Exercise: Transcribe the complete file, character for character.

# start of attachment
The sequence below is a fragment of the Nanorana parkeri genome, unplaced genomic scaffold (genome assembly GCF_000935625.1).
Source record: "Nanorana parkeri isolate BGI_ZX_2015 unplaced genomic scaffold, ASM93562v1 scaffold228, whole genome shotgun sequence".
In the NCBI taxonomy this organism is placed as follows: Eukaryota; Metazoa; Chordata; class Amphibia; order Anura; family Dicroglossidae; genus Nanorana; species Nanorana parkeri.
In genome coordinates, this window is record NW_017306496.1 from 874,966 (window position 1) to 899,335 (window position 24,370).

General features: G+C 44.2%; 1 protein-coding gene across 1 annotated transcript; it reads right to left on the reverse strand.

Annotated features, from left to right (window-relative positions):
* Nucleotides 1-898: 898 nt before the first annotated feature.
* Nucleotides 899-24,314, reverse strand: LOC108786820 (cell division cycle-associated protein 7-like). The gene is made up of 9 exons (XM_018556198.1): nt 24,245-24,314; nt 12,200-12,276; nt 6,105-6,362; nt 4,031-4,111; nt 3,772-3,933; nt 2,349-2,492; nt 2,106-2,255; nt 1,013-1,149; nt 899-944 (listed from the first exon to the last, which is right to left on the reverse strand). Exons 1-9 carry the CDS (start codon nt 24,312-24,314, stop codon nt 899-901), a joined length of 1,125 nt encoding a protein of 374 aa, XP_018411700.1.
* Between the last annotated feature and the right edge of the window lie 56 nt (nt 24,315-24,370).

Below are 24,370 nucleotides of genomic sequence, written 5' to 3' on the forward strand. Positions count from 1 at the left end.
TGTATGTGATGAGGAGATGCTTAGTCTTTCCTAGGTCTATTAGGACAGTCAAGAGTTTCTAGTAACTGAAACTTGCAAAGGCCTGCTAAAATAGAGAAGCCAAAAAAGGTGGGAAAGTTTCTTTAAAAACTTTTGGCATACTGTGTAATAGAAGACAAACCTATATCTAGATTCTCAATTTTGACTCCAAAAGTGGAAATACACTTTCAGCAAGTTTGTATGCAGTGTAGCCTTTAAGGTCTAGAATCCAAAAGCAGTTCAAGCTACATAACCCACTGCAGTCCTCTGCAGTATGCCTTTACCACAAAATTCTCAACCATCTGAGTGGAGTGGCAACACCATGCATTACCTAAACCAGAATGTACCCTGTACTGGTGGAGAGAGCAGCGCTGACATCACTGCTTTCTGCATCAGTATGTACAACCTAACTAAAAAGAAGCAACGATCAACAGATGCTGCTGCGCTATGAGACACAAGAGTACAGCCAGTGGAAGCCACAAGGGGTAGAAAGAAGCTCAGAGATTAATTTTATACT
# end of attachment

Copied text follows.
The sequence below is a fragment of the Nanorana parkeri genome, unplaced genomic scaffold (genome assembly GCF_000935625.1).
Source record: "Nanorana parkeri isolate BGI_ZX_2015 unplaced genomic scaffold, ASM93562v1 scaffold228, whole genome shotgun sequence".
In the NCBI taxonomy this organism is placed as follows: Eukaryota; Metazoa; Chordata; class Amphibia; order Anura; family Dicroglossidae; genus Nanorana; species Nanorana parkeri.
In genome coordinates, this window is record NW_017306496.1 from 874,966 (window position 1) to 899,335 (window position 24,370).

General features: G+C 44.2%; 1 protein-coding gene across 1 annotated transcript; it reads right to left on the reverse strand.

Annotated features, from left to right (window-relative positions):
* Nucleotides 1-898: 898 nt before the first annotated feature.
* Nucleotides 899-24,314, reverse strand: LOC108786820 (cell division cycle-associated protein 7-like). The gene is made up of 9 exons (XM_018556198.1): nt 24,245-24,314; nt 12,200-12,276; nt 6,105-6,362; nt 4,031-4,111; nt 3,772-3,933; nt 2,349-2,492; nt 2,106-2,255; nt 1,013-1,149; nt 899-944 (listed from the first exon to the last, which is right to left on the reverse strand). Exons 1-9 carry the CDS (start codon nt 24,312-24,314, stop codon nt 899-901), a joined length of 1,125 nt encoding a protein of 374 aa, XP_018411700.1.
* Between the last annotated feature and the right edge of the window lie 56 nt (nt 24,315-24,370).

Below are 24,370 nucleotides of genomic sequence, written 5' to 3' on the forward strand. Positions count from 1 at the left end.
TGTATGTGATGAGGAGATGCTTAGTCTTTCCTAGGTCTATTAGGACAGTCAAGAGTTTCTAGTAACTGAAACTTGCAAAGGCCTGCTAAAATAGAGAAGCCAAAAAAGGTGGGAAAGTTTCTTTAAAAACTTTTGGCATACTGTGTAATAGAAGACAAACCTATATCTAGATTCTCAATTTTGACTCCAAAAGTGGAAATACACTTTCAGCAAGTTTGTATGCAGTGTAGCCTTTAAGGTCTAGAATCCAAAAGCAGTTCAAGCTACATAACCCACTGCAGTCCTCTGCAGTATGCCTTTACCACAAAATTCTCAACCATCTGAGTGGAGTGGCAACACCATGCATTACCTAAACCAGAATGTACCCTGTACTGGTGGAGAGAGCAGCGCTGACATCACTGCTTTCTGCATCAGTATGTACAACCTAACTAAAAAGAAGCAACGATCAACAGATGCTGCTGCGCTATGAGACACAAGAGTACAGCCAGTGGAAGCCACAAGGGGTAGAAAGAAGCTCAGAGATTAATTTTATACT